By Tonnie Iredia
At the end of the Ekiti governorship elections held on July 14, 2018, those songs that are usually played after every Nigerian election are currently on. While members of the winning All Progressive Congress, APC are singing praises of the electoral body and other institutional actors in the contest, their opponents in the Peoples Democratic Party, PDP are telling all those who care to hear that they were the real winners by adducing several factors which allegedly swapped their victory.
As is always the case, none of the parties is ready to identify areas of weaknesses to be redressed for future contests. Sadly, members of the general public that would be at the receiving end during governance, hardly ever bother to critically look out for the real correlation between the process and its end result. Rather, some would counsel those who were said to have lost the election to stop acting as bad losers. What most people fail to realize is that winners and losers in Nigerian elections are all bad because the elections themselves are usually bad. In the Ekiti elections for instance, there is nothing to cheer.
One would have given some credit to INEC in view of some improvements in her arrangements but to do so amounts to praising the referee of an unclean contest. INEC is the principal administrator of elections in Nigeria whose duty is to coordinate the entire election process and take credit for the success or blame for the failure of an election. It is the duty of the commission to take steps to close any loophole that hinders hitch-free exercise. We can therefore not praise INEC if an election is marred by any type of malpractices.
It is surely an anomaly, to announce a winner of an election while admitting that the exercise was marred by vote-buying as contained in the communiqué issued by INEC at the end of a meeting of all its commissioners shortly after the Ekiti elections. Vote-buying happened to the nation’s embarrassment as it was played to the world at large by the social media. Kayode Fayemi, the candidate who was declared winner of the election was probably the only one who didn’t see it but he can ask one of his great supporters, Senator Ayo Arise to educate him on how APC had to buy votes because PDP was allegedly buying.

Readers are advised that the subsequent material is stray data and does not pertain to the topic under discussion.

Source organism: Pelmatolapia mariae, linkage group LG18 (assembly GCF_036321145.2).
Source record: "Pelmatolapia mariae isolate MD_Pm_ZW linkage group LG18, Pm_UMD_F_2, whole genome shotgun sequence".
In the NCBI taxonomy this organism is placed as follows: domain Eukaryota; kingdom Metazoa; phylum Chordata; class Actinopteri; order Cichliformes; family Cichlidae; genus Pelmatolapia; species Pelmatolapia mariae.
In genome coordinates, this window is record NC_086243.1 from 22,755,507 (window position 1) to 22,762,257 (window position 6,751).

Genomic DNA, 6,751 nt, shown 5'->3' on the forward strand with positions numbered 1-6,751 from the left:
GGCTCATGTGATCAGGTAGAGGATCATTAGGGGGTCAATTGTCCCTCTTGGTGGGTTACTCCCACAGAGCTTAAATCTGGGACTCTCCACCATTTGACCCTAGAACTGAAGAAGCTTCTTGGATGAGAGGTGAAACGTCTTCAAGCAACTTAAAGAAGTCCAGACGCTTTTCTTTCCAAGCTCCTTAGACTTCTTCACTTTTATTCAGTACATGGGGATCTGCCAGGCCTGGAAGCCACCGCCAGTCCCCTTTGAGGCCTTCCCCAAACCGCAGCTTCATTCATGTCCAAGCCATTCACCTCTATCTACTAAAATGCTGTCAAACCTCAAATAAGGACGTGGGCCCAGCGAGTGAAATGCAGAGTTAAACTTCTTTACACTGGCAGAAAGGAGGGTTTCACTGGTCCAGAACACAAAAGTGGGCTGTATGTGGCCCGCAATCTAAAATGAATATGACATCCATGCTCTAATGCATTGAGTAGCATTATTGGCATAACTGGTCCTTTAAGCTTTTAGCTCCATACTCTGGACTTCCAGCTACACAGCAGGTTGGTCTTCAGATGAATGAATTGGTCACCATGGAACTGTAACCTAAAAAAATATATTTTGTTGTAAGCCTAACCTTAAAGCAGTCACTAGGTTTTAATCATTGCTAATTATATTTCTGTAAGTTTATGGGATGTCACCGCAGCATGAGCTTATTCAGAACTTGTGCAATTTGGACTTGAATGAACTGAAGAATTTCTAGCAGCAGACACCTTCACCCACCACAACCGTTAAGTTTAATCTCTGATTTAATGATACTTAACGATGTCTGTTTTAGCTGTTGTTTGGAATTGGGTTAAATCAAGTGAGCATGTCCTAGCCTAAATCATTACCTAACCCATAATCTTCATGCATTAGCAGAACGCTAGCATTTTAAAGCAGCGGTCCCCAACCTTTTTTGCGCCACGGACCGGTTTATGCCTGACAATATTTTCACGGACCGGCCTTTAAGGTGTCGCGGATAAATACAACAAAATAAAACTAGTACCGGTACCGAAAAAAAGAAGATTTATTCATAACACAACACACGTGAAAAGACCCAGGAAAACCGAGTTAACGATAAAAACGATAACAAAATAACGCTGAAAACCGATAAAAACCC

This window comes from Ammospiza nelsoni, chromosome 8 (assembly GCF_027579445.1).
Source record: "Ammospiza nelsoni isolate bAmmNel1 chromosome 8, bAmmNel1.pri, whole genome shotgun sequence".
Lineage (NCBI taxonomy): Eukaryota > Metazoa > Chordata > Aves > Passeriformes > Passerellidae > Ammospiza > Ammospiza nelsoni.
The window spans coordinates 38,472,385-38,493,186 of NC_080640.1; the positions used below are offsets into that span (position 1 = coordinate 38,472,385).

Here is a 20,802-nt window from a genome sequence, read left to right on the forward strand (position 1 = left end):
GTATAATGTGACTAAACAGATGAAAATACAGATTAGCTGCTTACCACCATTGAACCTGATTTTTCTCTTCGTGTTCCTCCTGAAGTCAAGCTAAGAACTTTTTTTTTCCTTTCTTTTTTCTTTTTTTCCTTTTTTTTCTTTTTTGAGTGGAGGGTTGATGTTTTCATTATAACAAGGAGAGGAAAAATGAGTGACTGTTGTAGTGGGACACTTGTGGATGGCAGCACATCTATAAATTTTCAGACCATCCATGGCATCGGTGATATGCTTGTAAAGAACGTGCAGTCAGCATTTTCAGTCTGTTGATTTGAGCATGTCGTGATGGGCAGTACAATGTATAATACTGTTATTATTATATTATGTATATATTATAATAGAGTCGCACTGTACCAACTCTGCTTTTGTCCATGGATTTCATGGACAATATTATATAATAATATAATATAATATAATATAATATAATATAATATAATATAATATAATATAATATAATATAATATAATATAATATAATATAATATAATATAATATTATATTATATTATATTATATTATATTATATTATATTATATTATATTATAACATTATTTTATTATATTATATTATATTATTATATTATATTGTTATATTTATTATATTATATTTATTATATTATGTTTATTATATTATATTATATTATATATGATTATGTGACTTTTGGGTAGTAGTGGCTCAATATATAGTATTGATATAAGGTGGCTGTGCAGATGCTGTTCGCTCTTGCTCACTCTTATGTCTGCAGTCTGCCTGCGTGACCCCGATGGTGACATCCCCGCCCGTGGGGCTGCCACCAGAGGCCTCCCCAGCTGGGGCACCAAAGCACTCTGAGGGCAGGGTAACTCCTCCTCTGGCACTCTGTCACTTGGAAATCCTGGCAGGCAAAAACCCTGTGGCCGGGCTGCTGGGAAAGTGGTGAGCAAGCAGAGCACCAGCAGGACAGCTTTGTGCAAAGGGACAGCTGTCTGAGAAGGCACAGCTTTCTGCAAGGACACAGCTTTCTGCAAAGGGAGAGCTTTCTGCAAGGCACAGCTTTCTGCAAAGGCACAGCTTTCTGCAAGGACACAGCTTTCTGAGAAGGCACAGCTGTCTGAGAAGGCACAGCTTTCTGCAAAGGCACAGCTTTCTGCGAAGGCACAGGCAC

There is also his fellow party member, one SKC Ogbonnia, a self acclaimed APC Presidential Aspirant, who imagines that the victory of his party at the Ekiti elections is essentially pyrrhic because the elections merely went to the highest bidder. Another analyst who also claims to be an APC presidential aspirant, Chief Charles Udeogaranya even asked INEC to nullify the Ekiti election. In the words of the aspirant, “I am appalled that with thousands of law- upholding agencies of government, ranging from Police, DSS, Civil Defence and military deployed to ensure the rule of law in supervising the Ekiti governorship election, electoral illegality and malpractices were still the order of the day as videos in social media revealed and as reports showed.” PDP, the other major contestant has expectedly argued that it won the election and that the ruling APC at the federal level used its power to install its candidate. But it would be a hard sell to the smaller parties and the public for the PDP to exonerate itself form vote-buying. Already, Tunde Adeniran, a chieftain of the Social democratic Party, SDP has explained that his party, not being a money bag, lost the contest simply because it was a vote-buying venture.